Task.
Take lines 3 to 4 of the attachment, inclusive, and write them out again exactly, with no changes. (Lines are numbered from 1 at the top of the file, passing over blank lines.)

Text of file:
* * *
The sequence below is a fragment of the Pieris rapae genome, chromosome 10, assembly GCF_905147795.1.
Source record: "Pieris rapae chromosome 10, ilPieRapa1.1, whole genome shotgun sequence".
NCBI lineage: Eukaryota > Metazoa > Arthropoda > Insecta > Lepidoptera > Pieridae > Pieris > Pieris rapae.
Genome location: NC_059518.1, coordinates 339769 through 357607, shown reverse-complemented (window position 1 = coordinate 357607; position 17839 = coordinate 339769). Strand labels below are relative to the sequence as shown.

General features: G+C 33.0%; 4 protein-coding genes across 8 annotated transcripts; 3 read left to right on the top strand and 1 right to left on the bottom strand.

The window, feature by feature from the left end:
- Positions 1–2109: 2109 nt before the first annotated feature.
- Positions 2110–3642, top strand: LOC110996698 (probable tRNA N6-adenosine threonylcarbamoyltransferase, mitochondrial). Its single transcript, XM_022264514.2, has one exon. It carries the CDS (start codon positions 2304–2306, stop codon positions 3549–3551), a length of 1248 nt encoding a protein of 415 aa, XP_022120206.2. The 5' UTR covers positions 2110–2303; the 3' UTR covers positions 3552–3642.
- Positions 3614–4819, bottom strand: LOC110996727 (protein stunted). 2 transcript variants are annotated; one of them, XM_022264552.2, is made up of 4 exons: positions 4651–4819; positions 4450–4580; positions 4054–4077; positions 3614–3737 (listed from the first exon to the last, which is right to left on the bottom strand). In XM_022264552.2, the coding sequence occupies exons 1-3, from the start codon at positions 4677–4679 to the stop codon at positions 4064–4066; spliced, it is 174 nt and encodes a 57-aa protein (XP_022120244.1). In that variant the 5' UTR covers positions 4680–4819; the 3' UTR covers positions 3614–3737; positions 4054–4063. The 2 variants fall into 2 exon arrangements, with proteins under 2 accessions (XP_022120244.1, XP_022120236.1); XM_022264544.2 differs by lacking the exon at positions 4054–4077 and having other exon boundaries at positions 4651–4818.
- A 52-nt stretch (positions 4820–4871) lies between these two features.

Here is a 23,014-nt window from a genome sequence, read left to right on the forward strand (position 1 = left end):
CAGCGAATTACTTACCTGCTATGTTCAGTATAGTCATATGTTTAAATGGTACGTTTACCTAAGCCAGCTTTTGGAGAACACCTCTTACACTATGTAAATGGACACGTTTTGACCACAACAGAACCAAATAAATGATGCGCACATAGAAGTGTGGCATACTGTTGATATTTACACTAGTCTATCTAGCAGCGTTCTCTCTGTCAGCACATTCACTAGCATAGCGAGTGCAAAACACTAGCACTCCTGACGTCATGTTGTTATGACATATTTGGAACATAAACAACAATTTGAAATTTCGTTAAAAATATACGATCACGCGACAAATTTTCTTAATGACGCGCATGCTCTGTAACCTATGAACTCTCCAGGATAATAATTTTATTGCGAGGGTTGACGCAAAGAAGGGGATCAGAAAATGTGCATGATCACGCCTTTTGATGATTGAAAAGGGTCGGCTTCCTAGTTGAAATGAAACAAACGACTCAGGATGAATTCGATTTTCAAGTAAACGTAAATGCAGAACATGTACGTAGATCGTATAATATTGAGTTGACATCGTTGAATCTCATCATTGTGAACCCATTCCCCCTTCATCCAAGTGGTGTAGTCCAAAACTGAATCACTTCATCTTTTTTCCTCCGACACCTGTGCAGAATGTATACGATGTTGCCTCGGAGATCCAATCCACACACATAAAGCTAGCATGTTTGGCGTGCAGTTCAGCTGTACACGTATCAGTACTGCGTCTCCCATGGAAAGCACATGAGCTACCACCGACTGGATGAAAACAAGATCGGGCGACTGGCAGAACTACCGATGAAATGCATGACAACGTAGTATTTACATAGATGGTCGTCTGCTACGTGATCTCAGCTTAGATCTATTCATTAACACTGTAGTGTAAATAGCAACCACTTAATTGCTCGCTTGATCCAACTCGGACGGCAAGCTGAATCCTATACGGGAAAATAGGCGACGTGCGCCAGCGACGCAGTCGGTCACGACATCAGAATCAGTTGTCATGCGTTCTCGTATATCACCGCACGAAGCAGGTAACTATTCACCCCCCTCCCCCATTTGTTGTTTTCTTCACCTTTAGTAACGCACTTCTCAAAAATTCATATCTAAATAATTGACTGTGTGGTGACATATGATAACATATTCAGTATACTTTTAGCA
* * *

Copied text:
NCBI lineage: Eukaryota > Metazoa > Arthropoda > Insecta > Lepidoptera > Pieridae > Pieris > Pieris rapae.
Genome location: NC_059518.1, coordinates 339769 through 357607, shown reverse-complemented (window position 1 = coordinate 357607; position 17839 = coordinate 339769). Strand labels below are relative to the sequence as shown.